New CDC Report Analyzes Patterns of Infant Mortality in 2000
For Release: August 28, 2002
Contact: NCHS/CDC Public Affairs, (301) 458-4800
Infant Mortality Statistics from the 2000 Period Linked Birth/Infant Death Data Set. NVSR Volume 50, No. 12. 27 pp. (PHS) 2002-1120. [PDF - 1.4 MB]
A new report from the Centers for Disease Control and Prevention (CDC), shows that the 2000 infant mortality rates ranged from 3.5 per 1,000 live births for Chinese mothers to 13.5 for black mothers. Infant mortality rates were higher for infants whose mothers had no prenatal care, were teenagers, had less education, were unmarried or smoked during pregnancy.
The report also documented other significant variations in infant mortality rates. Rates were higher for male infants, multiple births, and infants born preterm or at low birthweight.
Overall the 2000 infant mortality rate was 6.9 per 1,000 live births, similar to the rate in 1999 (7.0) but down 22 percent from the rate of 8.9 at the beginning of the decade.
"Infant Mortality Statistics from the 2000 Period Linked Birth/Infant Death Data Set" presents detailed data on infant mortality rates by race and ethnicity, leading causes of death, infant characteristics such as birthweight, and maternal factors such as receipt of prenatal care. The report is based on information from the death certificate linked to the corresponding birth certificate for each infant under 1 year of age who died in 2000, in order to conduct more detailed analyses of infant mortality patterns and provide better information for prevention, research, and medical care.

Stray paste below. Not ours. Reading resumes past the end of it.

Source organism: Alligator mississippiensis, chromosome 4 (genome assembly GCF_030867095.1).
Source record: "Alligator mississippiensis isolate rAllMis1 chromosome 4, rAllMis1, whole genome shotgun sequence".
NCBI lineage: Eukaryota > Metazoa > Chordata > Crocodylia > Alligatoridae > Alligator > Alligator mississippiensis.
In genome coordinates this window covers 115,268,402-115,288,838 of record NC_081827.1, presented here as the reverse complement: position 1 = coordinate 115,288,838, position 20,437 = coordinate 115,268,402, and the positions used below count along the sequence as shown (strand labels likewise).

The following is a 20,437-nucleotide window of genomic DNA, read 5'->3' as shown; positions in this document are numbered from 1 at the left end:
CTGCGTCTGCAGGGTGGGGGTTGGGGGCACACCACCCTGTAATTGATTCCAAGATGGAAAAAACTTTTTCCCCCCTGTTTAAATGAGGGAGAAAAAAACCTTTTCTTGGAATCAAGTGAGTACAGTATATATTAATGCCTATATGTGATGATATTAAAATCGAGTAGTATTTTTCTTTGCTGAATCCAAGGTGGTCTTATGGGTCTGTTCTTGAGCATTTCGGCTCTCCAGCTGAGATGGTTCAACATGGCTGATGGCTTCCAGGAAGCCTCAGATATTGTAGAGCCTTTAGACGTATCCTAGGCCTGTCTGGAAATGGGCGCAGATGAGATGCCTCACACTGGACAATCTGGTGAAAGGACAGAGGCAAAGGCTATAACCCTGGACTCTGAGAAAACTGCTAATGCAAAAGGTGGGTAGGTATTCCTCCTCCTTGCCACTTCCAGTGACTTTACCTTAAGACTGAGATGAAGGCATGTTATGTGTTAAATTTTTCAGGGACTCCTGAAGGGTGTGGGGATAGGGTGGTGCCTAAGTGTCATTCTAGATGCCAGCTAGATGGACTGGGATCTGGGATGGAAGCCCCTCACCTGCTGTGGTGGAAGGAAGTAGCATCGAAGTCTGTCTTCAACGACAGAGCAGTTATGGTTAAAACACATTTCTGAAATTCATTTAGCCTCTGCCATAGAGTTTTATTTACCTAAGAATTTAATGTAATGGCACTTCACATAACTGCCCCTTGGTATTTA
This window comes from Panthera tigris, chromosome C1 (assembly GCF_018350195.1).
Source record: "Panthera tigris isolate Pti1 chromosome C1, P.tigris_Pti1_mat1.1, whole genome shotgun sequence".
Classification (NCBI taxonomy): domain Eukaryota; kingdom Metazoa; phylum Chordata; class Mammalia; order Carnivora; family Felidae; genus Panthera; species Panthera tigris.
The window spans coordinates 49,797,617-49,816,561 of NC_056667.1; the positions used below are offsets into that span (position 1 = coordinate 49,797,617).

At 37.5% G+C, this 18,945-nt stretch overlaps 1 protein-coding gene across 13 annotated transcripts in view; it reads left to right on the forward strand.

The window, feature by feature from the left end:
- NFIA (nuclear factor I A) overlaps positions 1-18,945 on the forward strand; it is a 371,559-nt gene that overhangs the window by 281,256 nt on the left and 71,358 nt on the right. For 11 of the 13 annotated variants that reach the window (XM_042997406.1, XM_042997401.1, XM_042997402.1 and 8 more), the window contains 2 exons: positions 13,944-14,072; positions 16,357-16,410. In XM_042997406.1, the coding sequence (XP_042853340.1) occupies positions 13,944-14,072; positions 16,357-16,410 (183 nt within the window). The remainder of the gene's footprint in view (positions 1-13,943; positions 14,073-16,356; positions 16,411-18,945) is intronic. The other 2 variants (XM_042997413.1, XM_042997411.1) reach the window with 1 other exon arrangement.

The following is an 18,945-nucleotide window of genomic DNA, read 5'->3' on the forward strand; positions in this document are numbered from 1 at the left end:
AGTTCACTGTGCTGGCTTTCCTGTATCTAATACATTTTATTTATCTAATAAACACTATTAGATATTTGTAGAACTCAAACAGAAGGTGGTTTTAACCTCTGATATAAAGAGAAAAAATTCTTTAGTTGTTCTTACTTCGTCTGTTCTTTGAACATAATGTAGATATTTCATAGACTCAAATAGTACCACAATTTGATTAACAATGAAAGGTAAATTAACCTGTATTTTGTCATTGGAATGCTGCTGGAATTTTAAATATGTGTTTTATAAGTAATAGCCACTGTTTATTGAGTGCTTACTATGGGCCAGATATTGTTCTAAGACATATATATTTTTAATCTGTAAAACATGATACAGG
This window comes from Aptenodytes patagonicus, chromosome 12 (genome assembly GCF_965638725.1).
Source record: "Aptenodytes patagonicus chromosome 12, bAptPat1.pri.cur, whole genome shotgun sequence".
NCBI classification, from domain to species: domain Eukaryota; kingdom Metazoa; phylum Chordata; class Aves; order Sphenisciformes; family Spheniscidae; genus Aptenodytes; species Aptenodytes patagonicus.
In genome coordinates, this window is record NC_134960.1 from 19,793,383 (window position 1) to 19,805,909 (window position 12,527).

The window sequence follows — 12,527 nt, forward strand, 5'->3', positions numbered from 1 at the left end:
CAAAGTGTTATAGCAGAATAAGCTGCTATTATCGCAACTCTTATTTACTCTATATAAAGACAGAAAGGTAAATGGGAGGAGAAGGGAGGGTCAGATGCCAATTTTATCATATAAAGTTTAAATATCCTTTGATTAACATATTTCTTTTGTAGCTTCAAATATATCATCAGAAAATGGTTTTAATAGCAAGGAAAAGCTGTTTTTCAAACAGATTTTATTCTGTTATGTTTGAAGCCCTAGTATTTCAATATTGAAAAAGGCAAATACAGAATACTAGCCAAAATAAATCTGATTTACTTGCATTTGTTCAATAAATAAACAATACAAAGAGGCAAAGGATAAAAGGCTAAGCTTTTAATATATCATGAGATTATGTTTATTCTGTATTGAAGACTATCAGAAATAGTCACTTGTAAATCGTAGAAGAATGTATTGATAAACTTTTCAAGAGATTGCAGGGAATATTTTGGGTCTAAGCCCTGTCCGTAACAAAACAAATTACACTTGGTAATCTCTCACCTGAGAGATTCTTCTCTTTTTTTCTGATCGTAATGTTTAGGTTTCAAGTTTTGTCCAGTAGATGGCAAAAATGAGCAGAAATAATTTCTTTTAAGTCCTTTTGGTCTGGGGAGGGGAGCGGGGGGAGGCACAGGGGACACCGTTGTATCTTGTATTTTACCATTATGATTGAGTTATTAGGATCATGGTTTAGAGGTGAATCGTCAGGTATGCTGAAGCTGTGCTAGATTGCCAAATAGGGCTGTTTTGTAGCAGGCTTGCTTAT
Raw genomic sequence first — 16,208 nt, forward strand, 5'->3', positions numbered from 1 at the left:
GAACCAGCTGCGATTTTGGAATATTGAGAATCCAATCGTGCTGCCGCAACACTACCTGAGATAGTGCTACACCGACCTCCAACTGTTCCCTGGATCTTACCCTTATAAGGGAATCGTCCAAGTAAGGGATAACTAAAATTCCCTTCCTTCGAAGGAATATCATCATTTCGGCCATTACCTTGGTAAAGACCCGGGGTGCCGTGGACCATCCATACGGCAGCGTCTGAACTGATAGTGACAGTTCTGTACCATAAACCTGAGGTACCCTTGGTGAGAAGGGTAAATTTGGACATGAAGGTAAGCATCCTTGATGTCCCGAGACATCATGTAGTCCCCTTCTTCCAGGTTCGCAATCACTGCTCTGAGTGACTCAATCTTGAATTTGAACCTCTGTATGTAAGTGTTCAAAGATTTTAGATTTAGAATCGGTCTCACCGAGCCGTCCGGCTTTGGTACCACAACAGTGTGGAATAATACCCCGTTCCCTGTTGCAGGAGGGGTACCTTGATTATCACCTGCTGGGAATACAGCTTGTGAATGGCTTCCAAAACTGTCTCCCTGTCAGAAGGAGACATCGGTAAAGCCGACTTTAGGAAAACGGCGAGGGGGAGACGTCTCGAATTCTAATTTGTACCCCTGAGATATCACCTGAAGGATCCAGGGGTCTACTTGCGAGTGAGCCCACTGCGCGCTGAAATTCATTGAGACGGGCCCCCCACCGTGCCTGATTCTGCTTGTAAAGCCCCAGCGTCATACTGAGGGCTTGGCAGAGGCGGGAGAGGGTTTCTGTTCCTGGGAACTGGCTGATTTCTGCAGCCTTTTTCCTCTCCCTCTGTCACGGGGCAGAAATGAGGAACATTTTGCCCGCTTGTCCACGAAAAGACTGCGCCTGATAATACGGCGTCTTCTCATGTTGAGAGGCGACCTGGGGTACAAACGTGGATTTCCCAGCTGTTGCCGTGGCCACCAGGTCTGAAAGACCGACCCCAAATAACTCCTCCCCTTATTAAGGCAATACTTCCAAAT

The report provides the most detailed analyses of infant mortality rates by race and ethnicity. The rate of 13.5 for infants of black mothers is more than four times higher than the group with the lowest rate, 3.5 for infants born to Chinese mothers. Rates were intermediate for infants of non-Hispanic white and Filipino mothers (both 5.7), but higher for Hawaiian (9.0) and American Indian mothers (8.3). Among Hispanic subgroups, rates ranged from a high of 8.2 for infants of Puerto Rican mothers to the lowest rate of 4.6 for Cuban as well as Central and South American mothers.
In part, reflecting the differences in population composition, infant mortality rates also varied greatly by State. Rates are generally higher for States in the South and lowest for States in the West and Northeast. Infant mortality rates among States ranged from10.3 for Mississippi to 5.0 for Massachusetts. Almost 28,000 infants died in the first year of life in 2000. The three leading causes of infant death were congenital malformations (21 percent of all infant deaths), disorders relating to short gestation and low birthweight (16 percent), and sudden infant death syndrome (SIDS) (9 percent). SIDS rates declined by 7 percent from 1999 to 2000, continuing the rapid decline of the 1990s.
The infant mortality report by T.J. Mathews, Fay Menacker and Marian F.MacDorman is based on data from birth and death records filed and linked by State vital statistics offices and reported to CDC’s National Center for Health Statistics through the National Vital Statistics System. For more information on the system or to view and download a copy of the report check the NCHS Web site.
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